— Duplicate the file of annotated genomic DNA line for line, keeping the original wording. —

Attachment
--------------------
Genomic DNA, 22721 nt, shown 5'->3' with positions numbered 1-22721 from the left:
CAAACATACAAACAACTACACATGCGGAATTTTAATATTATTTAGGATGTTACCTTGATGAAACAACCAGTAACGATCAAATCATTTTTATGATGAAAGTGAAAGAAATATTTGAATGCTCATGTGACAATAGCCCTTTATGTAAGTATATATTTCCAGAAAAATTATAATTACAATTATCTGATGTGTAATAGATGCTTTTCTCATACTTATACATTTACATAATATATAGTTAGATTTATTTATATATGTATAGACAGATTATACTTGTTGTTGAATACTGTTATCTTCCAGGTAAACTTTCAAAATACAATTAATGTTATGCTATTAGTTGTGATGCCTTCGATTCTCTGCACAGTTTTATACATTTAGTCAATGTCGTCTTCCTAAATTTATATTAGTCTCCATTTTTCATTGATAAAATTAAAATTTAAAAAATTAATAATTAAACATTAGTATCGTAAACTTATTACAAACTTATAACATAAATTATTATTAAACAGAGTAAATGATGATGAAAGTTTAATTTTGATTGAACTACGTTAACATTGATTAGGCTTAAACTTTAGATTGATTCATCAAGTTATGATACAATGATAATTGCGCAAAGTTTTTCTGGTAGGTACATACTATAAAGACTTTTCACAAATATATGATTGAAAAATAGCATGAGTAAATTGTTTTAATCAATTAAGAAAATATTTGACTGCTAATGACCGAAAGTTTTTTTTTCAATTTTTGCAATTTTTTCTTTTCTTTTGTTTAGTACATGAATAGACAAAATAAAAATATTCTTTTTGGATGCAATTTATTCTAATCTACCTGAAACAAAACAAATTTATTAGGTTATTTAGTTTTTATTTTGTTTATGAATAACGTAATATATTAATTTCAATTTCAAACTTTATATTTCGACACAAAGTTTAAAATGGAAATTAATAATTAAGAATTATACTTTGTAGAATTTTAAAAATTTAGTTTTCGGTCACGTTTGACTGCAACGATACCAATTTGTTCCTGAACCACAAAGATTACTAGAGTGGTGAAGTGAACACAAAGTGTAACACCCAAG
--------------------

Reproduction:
Genomic DNA, 22721 nt, shown 5'->3' with positions numbered 1-22721 from the left:
CAAACATACAAACAACTACACATGCGGAATTTTAATATTATTTAGGATGTTACCTTGATGAAACAACCAGTAACGATCAAATCATTTTTATGATGAAAGTGAAAGAAATATTTGAATGCTCATGTGACAATAGCCCTTTATGTAAGTATATATTTCCAGAAAAATTATAATTACAATTATCTGATGTGTAATAGATGCTTTTCTCATACTTATACATTTACATAATATATAGTTAGATTTATTTATATATGTATAGACAGATTATACTTGTTGTTGAATACTGTTATCTTCCAGGTAAACTTTCAAAATACAATTAATGTTATGCTATTAGTTGTGATGCCTTCGATTCTCTGCACAGTTTTATACATTTAGTCAATGTCGTCTTCCTAAATTTATATTAGTCTCCATTTTTCATTGATAAAATTAAAATTTAAAAAATTAATAATTAAACATTAGTATCGTAAACTTATTACAAACTTATAACATAAATTATTATTAAACAGAGTAAATGATGATGAAAGTTTAATTTTGATTGAACTACGTTAACATTGATTAGGCTTAAACTTTAGATTGATTCATCAAGTTATGATACAATGATAATTGCGCAAAGTTTTTCTGGTAGGTACATACTATAAAGACTTTTCACAAATATATGATTGAAAAATAGCATGAGTAAATTGTTTTAATCAATTAAGAAAATATTTGACTGCTAATGACCGAAAGTTTTTTTTTCAATTTTTGCAATTTTTTCTTTTCTTTTGTTTAGTACATGAATAGACAAAATAAAAATATTCTTTTTGGATGCAATTTATTCTAATCTACCTGAAACAAAACAAATTTATTAGGTTATTTAGTTTTTATTTTGTTTATGAATAACGTAATATATTAATTTCAATTTCAAACTTTATATTTCGACACAAAGTTTAAAATGGAAATTAATAATTAAGAATTATACTTTGTAGAATTTTAAAAATTTAGTTTTCGGTCACGTTTGACTGCAACGATACCAATTTGTTCCTGAACCACAAAGATTACTAGAGTGGTGAAGTGAACACAAAGTGTAACACCCAAG